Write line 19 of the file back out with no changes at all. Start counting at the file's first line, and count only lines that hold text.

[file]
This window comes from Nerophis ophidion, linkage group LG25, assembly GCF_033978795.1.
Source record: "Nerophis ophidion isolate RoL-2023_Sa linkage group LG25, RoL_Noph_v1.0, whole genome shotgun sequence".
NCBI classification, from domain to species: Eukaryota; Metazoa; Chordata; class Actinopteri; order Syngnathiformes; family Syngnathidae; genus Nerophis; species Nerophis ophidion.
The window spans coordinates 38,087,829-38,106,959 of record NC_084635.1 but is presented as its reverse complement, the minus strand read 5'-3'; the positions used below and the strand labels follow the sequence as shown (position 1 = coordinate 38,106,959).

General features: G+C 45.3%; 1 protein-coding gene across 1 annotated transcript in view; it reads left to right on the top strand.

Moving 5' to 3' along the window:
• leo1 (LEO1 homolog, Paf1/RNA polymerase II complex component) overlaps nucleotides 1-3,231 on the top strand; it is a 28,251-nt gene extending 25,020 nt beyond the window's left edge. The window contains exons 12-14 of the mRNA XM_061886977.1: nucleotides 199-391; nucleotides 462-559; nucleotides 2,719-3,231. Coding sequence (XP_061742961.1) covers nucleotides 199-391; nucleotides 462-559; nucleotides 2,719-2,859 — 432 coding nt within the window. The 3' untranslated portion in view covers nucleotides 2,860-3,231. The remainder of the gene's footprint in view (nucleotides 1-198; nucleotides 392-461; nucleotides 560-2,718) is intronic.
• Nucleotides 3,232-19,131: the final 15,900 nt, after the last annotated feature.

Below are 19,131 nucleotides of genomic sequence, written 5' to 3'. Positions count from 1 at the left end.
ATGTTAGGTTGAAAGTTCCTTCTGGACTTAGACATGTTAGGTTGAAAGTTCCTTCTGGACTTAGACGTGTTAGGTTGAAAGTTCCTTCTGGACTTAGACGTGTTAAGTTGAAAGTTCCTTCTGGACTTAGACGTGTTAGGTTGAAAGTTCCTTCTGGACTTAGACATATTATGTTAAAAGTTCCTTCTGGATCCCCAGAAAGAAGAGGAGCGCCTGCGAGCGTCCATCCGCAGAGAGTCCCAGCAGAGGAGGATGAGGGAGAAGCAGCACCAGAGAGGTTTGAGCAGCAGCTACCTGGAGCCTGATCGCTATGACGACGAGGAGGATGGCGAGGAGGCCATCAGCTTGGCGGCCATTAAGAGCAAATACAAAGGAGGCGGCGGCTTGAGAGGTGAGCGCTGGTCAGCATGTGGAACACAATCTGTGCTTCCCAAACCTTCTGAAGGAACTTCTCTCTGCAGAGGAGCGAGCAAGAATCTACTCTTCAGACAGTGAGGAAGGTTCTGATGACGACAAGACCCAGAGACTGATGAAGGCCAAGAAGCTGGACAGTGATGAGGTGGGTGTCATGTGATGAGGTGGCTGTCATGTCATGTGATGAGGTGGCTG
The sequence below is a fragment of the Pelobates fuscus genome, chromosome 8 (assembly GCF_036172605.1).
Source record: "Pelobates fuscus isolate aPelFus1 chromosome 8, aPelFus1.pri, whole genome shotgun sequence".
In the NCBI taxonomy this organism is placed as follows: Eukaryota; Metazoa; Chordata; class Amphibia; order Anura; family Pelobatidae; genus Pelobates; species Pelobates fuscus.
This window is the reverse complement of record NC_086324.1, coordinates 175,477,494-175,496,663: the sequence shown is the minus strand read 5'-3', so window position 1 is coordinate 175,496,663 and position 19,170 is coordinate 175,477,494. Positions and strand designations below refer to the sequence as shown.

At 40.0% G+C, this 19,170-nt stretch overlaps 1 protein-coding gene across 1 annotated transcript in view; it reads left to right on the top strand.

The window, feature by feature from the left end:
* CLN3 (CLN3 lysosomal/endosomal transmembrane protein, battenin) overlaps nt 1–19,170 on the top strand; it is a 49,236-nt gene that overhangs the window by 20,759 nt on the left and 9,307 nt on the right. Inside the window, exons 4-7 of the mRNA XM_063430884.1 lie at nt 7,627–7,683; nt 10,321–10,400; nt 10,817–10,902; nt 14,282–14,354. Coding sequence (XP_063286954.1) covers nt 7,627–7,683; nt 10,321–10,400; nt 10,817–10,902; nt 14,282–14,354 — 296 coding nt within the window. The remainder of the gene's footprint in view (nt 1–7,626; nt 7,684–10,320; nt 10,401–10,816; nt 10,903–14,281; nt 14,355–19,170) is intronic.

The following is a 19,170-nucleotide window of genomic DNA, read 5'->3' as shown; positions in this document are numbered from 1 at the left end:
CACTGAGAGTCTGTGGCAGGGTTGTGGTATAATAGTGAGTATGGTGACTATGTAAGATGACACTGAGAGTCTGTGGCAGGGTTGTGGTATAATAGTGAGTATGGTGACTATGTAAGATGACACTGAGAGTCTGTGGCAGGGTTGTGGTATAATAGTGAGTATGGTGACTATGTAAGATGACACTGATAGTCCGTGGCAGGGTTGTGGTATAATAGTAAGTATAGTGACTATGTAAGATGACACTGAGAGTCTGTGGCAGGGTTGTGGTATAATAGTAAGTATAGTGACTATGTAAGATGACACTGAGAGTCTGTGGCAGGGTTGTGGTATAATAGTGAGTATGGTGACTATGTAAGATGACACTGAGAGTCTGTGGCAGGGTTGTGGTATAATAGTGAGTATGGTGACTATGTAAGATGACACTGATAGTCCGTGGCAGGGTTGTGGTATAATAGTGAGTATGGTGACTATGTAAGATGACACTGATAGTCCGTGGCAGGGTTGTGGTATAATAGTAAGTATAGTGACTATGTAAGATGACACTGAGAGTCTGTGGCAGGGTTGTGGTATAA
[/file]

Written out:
CACTGAGAGTCTGTGGCAGGGTTGTGGTATAATAGTGAGTATGGTGACTATGTAAGATGACACTGAGAGTCTGTGGCAGGGTTGTGGTATAATAGTGAGTATGGTGACTATGTAAGATGACACTGAGAGTCTGTGGCAGGGTTGTGGTATAATAGTGAGTATGGTGACTATGTAAGATGACACTGATAGTCCGTGGCAGGGTTGTGGTATAATAGTAAGTATAGTGACTATGTAAGATGACACTGAGAGTCTGTGGCAGGGTTGTGGTATAATAGTAAGTATAGTGACTATGTAAGATGACACTGAGAGTCTGTGGCAGGGTTGTGGTATAATAGTGAGTATGGTGACTATGTAAGATGACACTGAGAGTCTGTGGCAGGGTTGTGGTATAATAGTGAGTATGGTGACTATGTAAGATGACACTGATAGTCCGTGGCAGGGTTGTGGTATAATAGTGAGTATGGTGACTATGTAAGATGACACTGATAGTCCGTGGCAGGGTTGTGGTATAATAGTAAGTATAGTGACTATGTAAGATGACACTGAGAGTCTGTGGCAGGGTTGTGGTATAA